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Prices are on a sustained upward trend in the food sector

Hausse des prix en caisse

Producers and retailers are back at the negotiating table. While inflation is pushing up prices, the war in Ukraine is making discussions even more tense. Experts at AURIS Finance, a mergers and acquisitions consultancy, take a closer look.

On 1 March 2022, the trade negotiations between retailers, producers, and the processing industry came to an end. These were indeed historic negotiations: it was the first time in eight years that an agreement had led to a significant increase in prices. As early as the end of February 2022, industrialists were arguing for prices to rise by 7-8% to reflect rising energy prices. Depending on the product, an increase of 3-4% was finally agreed. By way of comparison, price increases agreed on in previous years have been in the region of 0.1%-0.3%, in line with inflation.

Making negotiations fairer

These negotiations fall within the framework of the Egalim law, which aims to “balance trade relations in the agri-food sector and ensure healthy and sustainable food” and strengthens contractual obligations between professionals. One of the objectives of this 2018 law, with its complement Egalim 2, is to guarantee producers’ incomes by providing a framework for setting prices that take into account both production costs and market prices.

The impact of rising inflation

This historic increase is in response to inflation, which rose to 1.6% in France in 2021. This is a trend that is set to accelerate further in 2022. According to INSEE data, consumer prices rose by 3.6% year-on-year in February, up from 2.9% in January. As a result, price increases could soon be revised upwards again. Indeed, the macroeconomic outlook suggests that inflation in France will continue to rise in the coming months, particularly as a result of the conflict in Ukraine.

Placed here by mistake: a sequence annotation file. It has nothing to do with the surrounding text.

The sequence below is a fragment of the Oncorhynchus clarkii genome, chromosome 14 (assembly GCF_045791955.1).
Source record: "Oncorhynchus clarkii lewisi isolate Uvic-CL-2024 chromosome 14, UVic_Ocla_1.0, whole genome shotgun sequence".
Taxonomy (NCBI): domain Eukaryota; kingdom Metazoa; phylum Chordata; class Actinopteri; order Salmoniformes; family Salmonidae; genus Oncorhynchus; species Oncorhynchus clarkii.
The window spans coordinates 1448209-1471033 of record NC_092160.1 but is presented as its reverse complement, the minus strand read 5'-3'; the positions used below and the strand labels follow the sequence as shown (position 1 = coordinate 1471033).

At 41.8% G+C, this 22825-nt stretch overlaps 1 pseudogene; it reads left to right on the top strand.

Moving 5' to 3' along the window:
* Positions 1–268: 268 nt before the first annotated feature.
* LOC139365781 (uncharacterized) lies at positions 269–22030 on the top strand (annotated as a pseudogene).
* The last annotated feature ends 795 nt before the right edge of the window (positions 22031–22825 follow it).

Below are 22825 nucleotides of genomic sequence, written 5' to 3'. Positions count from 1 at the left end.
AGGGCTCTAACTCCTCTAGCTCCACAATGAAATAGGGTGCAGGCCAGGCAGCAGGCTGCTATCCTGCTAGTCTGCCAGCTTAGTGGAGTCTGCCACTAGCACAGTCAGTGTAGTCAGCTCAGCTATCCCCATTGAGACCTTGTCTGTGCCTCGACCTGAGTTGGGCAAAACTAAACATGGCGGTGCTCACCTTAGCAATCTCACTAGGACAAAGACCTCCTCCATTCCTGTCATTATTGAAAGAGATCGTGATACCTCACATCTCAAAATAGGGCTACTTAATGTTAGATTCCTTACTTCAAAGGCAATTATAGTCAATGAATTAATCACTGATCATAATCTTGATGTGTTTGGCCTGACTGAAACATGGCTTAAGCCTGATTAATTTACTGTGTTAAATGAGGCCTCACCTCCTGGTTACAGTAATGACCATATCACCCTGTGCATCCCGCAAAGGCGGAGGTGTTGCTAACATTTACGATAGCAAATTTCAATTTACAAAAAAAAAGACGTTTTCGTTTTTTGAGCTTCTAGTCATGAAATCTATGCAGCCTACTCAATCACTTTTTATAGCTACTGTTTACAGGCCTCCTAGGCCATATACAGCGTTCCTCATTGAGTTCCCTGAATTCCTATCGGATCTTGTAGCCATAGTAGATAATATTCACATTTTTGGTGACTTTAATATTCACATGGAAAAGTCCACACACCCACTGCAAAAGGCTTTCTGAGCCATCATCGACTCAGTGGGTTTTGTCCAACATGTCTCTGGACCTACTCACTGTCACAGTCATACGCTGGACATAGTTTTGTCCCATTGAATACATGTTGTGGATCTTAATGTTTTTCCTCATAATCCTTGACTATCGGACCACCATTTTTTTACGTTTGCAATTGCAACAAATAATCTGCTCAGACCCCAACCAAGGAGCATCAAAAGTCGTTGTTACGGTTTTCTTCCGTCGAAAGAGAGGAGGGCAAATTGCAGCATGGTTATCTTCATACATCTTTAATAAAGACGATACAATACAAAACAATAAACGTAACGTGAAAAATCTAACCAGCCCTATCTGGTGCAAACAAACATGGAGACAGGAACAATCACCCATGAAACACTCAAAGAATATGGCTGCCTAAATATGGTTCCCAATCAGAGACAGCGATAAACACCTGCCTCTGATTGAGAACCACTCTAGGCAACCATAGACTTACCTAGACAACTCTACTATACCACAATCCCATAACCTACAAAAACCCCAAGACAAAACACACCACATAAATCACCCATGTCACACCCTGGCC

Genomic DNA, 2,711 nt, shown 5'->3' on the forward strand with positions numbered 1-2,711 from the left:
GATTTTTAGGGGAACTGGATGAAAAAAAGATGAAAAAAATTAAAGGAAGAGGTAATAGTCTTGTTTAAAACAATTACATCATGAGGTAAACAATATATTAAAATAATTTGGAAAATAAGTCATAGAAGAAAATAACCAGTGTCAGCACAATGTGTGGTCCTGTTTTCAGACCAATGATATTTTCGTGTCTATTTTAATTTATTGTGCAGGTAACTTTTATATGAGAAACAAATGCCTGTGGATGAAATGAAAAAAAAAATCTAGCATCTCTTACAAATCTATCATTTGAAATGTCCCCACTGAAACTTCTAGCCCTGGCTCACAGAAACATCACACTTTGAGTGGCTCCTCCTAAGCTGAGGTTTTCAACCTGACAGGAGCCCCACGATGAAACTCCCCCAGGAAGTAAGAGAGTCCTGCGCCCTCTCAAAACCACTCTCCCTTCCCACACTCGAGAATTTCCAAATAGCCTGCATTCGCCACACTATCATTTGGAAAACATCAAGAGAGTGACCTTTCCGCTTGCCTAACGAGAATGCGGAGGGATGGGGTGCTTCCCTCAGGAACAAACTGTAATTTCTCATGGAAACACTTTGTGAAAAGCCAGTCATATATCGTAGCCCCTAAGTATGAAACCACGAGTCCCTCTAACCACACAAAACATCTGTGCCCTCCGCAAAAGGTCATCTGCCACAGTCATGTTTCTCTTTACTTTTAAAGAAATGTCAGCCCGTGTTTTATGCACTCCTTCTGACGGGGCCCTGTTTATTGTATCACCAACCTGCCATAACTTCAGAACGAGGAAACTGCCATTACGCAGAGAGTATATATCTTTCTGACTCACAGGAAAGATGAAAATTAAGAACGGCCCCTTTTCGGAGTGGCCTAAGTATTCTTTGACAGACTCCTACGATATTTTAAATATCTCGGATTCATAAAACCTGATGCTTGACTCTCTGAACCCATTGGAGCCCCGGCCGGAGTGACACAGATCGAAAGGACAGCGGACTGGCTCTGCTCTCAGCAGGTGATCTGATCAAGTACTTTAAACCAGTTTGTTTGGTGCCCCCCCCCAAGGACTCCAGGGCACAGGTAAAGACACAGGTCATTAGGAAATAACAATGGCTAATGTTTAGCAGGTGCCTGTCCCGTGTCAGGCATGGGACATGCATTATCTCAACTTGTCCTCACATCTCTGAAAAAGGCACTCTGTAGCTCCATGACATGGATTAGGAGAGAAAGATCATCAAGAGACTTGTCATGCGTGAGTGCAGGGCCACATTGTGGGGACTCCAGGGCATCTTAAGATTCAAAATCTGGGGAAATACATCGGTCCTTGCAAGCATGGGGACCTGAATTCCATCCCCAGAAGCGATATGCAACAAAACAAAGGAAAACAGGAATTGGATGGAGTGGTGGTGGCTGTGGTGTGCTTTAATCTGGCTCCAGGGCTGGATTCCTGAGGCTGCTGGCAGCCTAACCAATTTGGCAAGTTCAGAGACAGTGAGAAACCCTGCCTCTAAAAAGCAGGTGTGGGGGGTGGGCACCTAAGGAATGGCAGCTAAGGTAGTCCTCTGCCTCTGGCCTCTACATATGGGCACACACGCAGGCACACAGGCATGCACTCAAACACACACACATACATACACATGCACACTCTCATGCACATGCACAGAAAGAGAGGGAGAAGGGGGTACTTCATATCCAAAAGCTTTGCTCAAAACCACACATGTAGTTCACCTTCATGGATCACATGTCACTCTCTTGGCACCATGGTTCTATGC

Ukraine conflict pushes up prices

Against this already tense background for industrialists, the start of Russia’s offensive against Ukraine on 24 February has exacerbated the rise in raw material and energy prices. The French agri-food industry is already feeling the first effects. The government has resumed trade negotiations in response to all these factors. These fresh talks between retailers and suppliers are essential because the inflation induced by the Ukrainian war must be considered. The start of these talks was on 18 March and there could be further price increases.

More price hikes ahead

For Jean-Philippe André, president of Ania (the French food industry association), a further rise in prices seems inevitable. “We know that this crisis in Ukraine is going to add to a complicated situation. We’re getting ready for a second shock of rising costs,” he told BFM Business.

Rethinking valuations

For specialists in the agri-food sector, this increase in costs will undoubtedly put pressure on margins. In this challenging environment, companies looking to buy or sell will need to be particularly vigilant in their valuation scenarios. Whatever your challenges, the experts at AURIS Finance are at your side with their sector-specific expertise.

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